• I'll Go Crazy If I Don't Go Crazy Tonight -- Another odd new song that was much better in concert than the album. It's like they were specifically written for live shows.
  • Sunday Bloody Sunday -- Still awesome; maybe even beyond awesome. I bow down before Bono on songs like this where he can still let 'er rip.
  • MLK -- I sure never expected to hear this hymn off The Unforgettable Fire. Putting one of their mellowest songs right after Sunday Bloody Sunday shouldn't really work, but it was beautiful.
  • Walk On -- Ok song, and a fine performance. It's worth mentioning that Bono didn't preach or blather nearly as much as I expected, more gracefully letting the music speak for itself. The political bits they did seemed more powerful for their subtlety.
And so they walked off the stage for the obligatory break before encores. I can hardly wait for a band to do away with this stupid ritual, and I wish it was U2 -- simply publicize it beforehand that there will be no encores, tell people when there are a few songs left, say goodbye after the last song and turn on the lights. But I digress...
  • One (1:43:15 in the video) -- Angelo said this was a highlight for him, and I had to agree. Gorgeous performance, with Bono and the Edge really in synch and squeezing every bit of emotion out of those simple lines.
  • Where The Streets Have No Name (1:50:00 in the video) -- I named this as my main highlight last time, and it was right up there again, partly because of how strongly people react to it. As far as I could tell, everyone was standing, even in the furthest, darkest, highest corners of BC Place. Wonderful experience. It would have been my favourite moment if not for...
  • Ultra Violet (Light My Way) -- This was #1 on my list of songs I had wished they'd played last time, so I was thrilled to hear it now. I don't know why any song with "Baby, baby, baby, light my way" as the chorus should be one I even tolerate, never mind love so much...but there it is. Pinnacle of the night for me, powerful and perfect.
  • With Or Without You -- Also greatness, and probably the biggest hit they didn't play on the last tour -- I was very happy. Goosebumply good, and among the best three or four songs of the night.
  • Moment of Surrender -- Weak song, lackluster performance -- a real downer way to end the show. This would have been a major addition by subtraction. It was hard for me not to spend the duration of the song cataloging the dozens of better ones they could have used to close the thing in style.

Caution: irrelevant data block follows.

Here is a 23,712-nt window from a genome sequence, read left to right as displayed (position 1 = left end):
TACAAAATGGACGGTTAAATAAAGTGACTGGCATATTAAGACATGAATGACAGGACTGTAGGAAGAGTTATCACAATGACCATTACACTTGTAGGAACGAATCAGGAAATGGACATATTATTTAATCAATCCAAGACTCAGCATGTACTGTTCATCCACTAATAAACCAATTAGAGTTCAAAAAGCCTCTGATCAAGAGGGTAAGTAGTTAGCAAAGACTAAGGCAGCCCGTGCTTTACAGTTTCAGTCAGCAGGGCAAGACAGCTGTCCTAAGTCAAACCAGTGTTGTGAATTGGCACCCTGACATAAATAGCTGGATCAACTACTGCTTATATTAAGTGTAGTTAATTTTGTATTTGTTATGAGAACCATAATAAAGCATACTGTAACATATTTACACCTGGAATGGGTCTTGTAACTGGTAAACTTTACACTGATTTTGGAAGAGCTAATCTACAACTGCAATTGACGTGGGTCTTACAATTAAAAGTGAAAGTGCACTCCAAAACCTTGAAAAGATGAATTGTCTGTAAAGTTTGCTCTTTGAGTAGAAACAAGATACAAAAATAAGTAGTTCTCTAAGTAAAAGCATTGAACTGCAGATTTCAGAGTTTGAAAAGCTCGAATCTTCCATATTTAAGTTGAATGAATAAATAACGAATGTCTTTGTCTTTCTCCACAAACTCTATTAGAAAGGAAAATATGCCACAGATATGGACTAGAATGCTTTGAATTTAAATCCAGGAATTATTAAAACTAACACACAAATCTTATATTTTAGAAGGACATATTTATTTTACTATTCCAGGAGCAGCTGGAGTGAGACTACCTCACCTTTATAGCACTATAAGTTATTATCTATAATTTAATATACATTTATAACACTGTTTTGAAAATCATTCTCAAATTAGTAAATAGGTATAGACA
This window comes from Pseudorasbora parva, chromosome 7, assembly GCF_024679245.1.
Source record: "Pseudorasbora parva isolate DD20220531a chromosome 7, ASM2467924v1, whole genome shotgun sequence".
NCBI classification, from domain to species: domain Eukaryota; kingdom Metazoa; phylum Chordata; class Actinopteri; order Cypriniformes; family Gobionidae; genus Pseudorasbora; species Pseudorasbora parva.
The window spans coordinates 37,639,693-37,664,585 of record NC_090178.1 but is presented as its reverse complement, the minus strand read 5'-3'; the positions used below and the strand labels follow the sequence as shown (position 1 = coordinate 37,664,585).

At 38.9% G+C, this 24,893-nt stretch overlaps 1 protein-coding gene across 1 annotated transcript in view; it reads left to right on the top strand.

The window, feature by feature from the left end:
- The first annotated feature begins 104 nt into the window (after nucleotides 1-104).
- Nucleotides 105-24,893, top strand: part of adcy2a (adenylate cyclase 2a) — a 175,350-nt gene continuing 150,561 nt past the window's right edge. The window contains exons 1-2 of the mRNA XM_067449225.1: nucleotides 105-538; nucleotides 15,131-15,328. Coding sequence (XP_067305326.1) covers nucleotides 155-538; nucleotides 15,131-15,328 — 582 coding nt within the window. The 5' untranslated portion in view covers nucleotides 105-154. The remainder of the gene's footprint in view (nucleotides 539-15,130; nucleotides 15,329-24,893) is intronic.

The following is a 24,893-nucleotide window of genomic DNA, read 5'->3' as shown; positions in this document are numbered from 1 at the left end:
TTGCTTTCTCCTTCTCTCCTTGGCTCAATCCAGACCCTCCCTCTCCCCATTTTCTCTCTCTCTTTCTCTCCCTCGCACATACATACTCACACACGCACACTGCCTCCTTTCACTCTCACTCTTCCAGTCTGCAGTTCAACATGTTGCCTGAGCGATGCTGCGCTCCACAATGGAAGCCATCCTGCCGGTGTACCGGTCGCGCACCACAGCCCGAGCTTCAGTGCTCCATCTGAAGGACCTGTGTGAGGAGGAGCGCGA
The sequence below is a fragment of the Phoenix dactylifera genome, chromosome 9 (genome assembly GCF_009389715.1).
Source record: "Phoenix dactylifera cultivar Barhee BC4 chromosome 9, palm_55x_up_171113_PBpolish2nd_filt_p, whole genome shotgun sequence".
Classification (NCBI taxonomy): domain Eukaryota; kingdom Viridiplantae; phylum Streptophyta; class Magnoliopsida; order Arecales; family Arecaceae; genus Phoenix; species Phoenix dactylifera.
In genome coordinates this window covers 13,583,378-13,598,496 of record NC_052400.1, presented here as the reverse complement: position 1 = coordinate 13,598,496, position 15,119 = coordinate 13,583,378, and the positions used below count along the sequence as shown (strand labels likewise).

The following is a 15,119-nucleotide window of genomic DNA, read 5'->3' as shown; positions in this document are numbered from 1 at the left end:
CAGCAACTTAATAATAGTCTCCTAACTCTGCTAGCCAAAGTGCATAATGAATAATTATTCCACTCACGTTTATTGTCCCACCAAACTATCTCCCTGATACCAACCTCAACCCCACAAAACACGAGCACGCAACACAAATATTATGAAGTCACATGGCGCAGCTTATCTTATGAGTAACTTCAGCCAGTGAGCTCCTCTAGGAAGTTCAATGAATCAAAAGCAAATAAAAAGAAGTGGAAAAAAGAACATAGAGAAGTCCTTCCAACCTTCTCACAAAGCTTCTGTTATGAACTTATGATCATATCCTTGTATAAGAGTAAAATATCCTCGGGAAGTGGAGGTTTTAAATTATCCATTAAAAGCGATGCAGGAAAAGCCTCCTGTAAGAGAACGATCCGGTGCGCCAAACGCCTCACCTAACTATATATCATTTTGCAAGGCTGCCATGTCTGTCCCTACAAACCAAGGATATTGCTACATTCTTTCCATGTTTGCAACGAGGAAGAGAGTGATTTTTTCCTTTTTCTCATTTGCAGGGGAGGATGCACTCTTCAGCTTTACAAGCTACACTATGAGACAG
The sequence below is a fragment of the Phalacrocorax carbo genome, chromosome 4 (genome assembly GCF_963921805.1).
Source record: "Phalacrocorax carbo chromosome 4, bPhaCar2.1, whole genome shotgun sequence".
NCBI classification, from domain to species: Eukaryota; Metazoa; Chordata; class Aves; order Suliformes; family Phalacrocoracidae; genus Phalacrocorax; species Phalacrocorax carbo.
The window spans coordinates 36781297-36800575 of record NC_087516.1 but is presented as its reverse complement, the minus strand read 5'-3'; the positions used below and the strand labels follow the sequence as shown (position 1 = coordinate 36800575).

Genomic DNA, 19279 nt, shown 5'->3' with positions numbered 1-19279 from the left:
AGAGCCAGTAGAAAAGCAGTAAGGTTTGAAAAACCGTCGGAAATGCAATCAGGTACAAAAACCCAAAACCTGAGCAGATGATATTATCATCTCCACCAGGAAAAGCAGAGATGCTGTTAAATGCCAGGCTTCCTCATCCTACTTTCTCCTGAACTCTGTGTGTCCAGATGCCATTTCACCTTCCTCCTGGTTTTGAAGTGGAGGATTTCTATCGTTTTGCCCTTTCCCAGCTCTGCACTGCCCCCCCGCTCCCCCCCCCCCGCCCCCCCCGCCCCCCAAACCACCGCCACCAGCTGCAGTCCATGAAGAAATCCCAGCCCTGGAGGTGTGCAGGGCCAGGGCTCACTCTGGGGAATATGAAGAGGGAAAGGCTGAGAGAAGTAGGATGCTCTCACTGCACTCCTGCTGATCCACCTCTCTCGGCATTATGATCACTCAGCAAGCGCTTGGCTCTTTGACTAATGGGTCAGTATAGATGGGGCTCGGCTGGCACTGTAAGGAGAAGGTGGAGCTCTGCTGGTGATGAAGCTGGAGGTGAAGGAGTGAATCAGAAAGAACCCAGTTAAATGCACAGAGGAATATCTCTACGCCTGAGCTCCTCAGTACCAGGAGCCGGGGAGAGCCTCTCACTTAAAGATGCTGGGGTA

And then it was over, and we wandered out into the Vancouver rain. I'm not sure I'll go again if they come in another four years, but who knows? Although this was the primary reason for our trip, we had other adventures too -- more on that later.

Tuesday, October 20, 2009

All Consuming

It's been a while since I recapped what's been going into my body and mind. I realize that these things are only interesting to me a year or more later. It also helps me see that I'm not reading anything again. And no, the photos have nothing to do with these words.

  • Tomatoes as they ripen from the ones we picked green. For the first time in my life, I'm eating raw tomatoes without least the tiny cherry versions that hardly qualify as tomatoes.
  • Root vegetables by the pound: beets, sweet potatoes, and potatoes, mostly. 'Tis the season.
  • Soup season! Squash, pumpkin, minestrone, random vegetables, potato-broccoli...we loves our soups around here.
  • Backyard Beans decaf. I know decaf is blasphemy for true coffee drinkers, but seriously, Richard's decaf is amazing, and I've come to realize that caffeine makes me weird.
  • Shaftebury Coastal Cream Ale -- I guess Sleeman's has owned this microbrewery for a while, and they seem to be positioning this excellent brew as a sort of budget beer, because they inexplicably dropped the price to $8.35/six-pack. But it's just as good (to me) as most of the standard $11 six-packs out there. This is looking like my winter beer of choice.
  • In more adventurous moments, I've recently enjoyed La Fin Du Monde and Sasquatch Stout, both excellent and shared with my kindred-beer-spirit Andrew.
  • Yo-Yo Ma, Inspired by Bach -- I've got all of these on hold at the library, and have seen one before, but started with Volume 2 this time. Fascinating stuff, including an hour-long film by Atom Egoyan that I thought was great.
  • Music for a New World -- a Vancouver documentary about musicians from different cultural and musical backgrounds who got together to compose and perform a piece of music that reflected all of their diverse instruments and ideas. I was entranced by both the process and product. More background here...(pdf)